12 12 Typed Assembly Language Size of certificates is a point of concern For TAL, |certificate|  |code| lightharp.o (stripped) 122.5k (code) lightharp.to 92.3k (cert) Working on techniques to reduce this overhead Code is cached; certificate can be deleted after it is verified once

13 13 Checkpoint! A certified code system is: A way of supplying a proof that object code meets a safety policy A way of verifying that proof Next: A peer-to-peer grid framework based around this technology.

14 14 The ConCert Framework Difficult distributed computing task: Thousands of nodes Trustless environment High failure rate Our engineering strategy: Intensely simple network abstraction Programming languages provide more convenient abstractions on top of the network

15 15 The ConCert Framework The ConCert network looks like this: A number of symmetric grid peers, that serve and run the work. Clients, that submit the initial work and collect and display the results. 120

16 16 Cords Cords are the unit of work on the grid. Break up a program into smaller parts Can be scheduled more easily Can support failure recovery Like compiler’s “basic blocks” Split by communication structure, not jmp s Usually containing significant computation “… factor the number n.” “… evaluate this chess position 3 moves deep.”

17 17 Cords Cords can have dependencies on the results of other cords. Identified by MD5 hash of code, certificate, dependencies.

18 18 Cords Cords are simplified by three rules: Once a cord is ready to run, it does not block No “waiting” for another cord’s result Cords are idempotent Failed cords can be re-run Cords don’t rely on effects of other cords Communication explicit through dependencies

19 19 Cords Not as restrictive as they may seem: Cords can create new cords. (This is where certified code is really important!) Some styles of parallelism can be coded up Continuation passing style  fork-join parallelism Compiler should be able to do this for you Not yet clear what grid apps require more This is validated by our prototype applications.

20 20 A Grid Participant (the Conductor software) Discover other Participants. Maintain a set of cords and their dependencies. Manage results returned by workers. Contact local and remote Schedulers to find cords. Download, verify the certificates, and run the code. Return the result. Locator Scheduler Worker(s)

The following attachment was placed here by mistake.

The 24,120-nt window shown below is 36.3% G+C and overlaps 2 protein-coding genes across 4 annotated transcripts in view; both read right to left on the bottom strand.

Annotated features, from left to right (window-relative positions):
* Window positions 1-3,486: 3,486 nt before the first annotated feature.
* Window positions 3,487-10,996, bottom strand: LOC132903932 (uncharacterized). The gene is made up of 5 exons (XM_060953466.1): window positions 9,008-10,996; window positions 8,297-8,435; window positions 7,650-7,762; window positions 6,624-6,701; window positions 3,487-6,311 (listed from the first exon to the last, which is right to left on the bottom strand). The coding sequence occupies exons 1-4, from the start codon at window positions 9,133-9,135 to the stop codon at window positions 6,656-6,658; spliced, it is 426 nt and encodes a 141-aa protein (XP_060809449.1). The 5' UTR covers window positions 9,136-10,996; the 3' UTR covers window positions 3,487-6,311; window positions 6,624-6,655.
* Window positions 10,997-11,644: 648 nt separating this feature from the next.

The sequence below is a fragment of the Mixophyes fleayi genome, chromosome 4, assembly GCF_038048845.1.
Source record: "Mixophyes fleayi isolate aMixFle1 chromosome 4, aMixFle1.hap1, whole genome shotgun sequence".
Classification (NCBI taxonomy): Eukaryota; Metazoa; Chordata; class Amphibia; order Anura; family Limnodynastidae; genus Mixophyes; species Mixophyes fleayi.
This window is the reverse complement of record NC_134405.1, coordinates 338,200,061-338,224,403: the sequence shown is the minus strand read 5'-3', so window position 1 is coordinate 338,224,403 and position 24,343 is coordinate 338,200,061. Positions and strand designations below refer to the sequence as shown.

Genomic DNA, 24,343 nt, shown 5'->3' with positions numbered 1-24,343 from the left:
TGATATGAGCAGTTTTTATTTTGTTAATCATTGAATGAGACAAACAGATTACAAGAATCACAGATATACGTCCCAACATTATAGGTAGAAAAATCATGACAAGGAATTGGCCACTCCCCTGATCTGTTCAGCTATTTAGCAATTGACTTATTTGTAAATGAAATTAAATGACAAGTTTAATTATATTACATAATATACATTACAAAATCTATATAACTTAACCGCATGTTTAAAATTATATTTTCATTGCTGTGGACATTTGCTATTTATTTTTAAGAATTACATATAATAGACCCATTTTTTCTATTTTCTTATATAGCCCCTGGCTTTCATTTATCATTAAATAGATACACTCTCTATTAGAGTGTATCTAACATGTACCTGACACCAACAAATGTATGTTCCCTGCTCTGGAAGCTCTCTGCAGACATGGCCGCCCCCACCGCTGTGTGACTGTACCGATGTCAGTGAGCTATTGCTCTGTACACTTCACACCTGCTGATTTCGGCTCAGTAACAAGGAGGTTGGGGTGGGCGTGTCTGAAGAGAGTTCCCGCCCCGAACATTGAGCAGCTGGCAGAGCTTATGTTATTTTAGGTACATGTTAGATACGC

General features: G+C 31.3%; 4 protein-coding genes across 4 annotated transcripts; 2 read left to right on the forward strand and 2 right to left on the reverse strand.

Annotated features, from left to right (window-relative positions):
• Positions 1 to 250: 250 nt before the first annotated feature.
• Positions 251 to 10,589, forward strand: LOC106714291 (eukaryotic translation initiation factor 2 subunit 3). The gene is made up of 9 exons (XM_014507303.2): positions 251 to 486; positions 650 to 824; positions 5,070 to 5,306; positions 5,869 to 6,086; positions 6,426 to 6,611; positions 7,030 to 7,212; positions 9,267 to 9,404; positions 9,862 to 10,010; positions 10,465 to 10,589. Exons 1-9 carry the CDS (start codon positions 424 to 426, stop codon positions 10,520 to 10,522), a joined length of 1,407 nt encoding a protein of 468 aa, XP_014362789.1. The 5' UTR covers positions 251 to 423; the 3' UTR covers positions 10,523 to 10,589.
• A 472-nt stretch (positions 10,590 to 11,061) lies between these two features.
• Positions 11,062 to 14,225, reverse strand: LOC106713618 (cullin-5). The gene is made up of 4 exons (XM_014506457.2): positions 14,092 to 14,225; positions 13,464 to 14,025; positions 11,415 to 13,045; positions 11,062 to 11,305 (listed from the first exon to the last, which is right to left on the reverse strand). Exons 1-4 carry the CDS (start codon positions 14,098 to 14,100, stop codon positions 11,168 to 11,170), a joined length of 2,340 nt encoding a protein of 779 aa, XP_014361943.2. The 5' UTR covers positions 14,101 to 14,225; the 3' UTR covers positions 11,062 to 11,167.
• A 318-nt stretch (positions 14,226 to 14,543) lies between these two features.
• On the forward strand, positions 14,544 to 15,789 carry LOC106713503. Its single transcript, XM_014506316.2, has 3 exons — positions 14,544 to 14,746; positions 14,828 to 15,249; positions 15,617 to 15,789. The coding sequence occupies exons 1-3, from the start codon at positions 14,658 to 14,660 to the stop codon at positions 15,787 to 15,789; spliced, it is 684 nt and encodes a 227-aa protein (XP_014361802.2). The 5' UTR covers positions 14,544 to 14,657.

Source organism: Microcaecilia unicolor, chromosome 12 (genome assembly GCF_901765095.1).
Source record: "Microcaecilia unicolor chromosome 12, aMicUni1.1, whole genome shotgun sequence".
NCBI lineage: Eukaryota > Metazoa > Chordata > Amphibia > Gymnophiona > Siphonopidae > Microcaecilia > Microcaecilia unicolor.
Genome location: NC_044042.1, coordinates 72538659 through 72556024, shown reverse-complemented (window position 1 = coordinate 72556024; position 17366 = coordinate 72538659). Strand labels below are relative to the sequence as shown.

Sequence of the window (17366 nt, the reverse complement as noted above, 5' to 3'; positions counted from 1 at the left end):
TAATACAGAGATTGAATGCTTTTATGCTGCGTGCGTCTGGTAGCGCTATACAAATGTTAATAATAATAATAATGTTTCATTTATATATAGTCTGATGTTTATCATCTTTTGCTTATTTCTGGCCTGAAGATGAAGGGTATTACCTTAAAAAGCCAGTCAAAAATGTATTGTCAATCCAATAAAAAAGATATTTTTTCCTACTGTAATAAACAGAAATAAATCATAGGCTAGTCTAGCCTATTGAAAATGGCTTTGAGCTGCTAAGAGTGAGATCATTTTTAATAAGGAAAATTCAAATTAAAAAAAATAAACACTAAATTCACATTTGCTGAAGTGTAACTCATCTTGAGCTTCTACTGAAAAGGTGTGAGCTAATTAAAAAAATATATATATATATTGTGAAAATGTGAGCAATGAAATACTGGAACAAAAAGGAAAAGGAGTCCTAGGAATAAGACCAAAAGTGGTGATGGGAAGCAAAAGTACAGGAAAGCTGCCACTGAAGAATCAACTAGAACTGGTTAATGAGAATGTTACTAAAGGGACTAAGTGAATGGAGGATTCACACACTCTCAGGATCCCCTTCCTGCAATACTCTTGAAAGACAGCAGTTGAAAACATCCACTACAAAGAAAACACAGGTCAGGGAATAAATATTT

21 21 Applications Several Applications in the ConCert framework: Lightharp: Ray Tracer Trivial branching with depth = 1 External client “joins” on the cords it inserts Iktara: Theorem Prover for Linear Logic Tougher: multiple results, functions as results Only runs on simulator now Tempo: Chess Player Jamboree algorithm (Joerg, Kuszmaul) Fork-join style, depth > 1

22 22 Related/Future: Programming Languages How to write grid applications? Language primitives for mobile code Code transformations and compilation techniques Compiler does the dirty work

23 23 Related/Future: Answer Verification Certified code establishes trust in one direction. But what about malicious volunteers? Might always give the same, wrong answer. Might collude with other donors to coordinate attacks! Some problems have self-certifying results. Factorization: check that n * m = k Theorem proving: proof checking is easy For other problems, use cryptography and voting or other techniques. (?) A work in progress!

24 24 Conclusion Certified Code is the enabling technology for ad hoc peer-to-peer Grid computing. ConCert is a policy-based framework where code comes with a proof (certificate) of safety within that policy. Proofs can be generated automatically by the compiler. Cords are an appropriate basic unit of abstraction for such a network: They provide sufficient expressiveness while supporting failure recovery and straightforward scheduling algorithms.

25 25


Download ppt "Trustless Grid Computing in Bor-Yuh Evan Chang, Karl Crary, Margaret DeLap, Robert Harper, Jason Liszka, Tom Murphy VII, Frank Pfenning"

Similar presentations


Ads by Google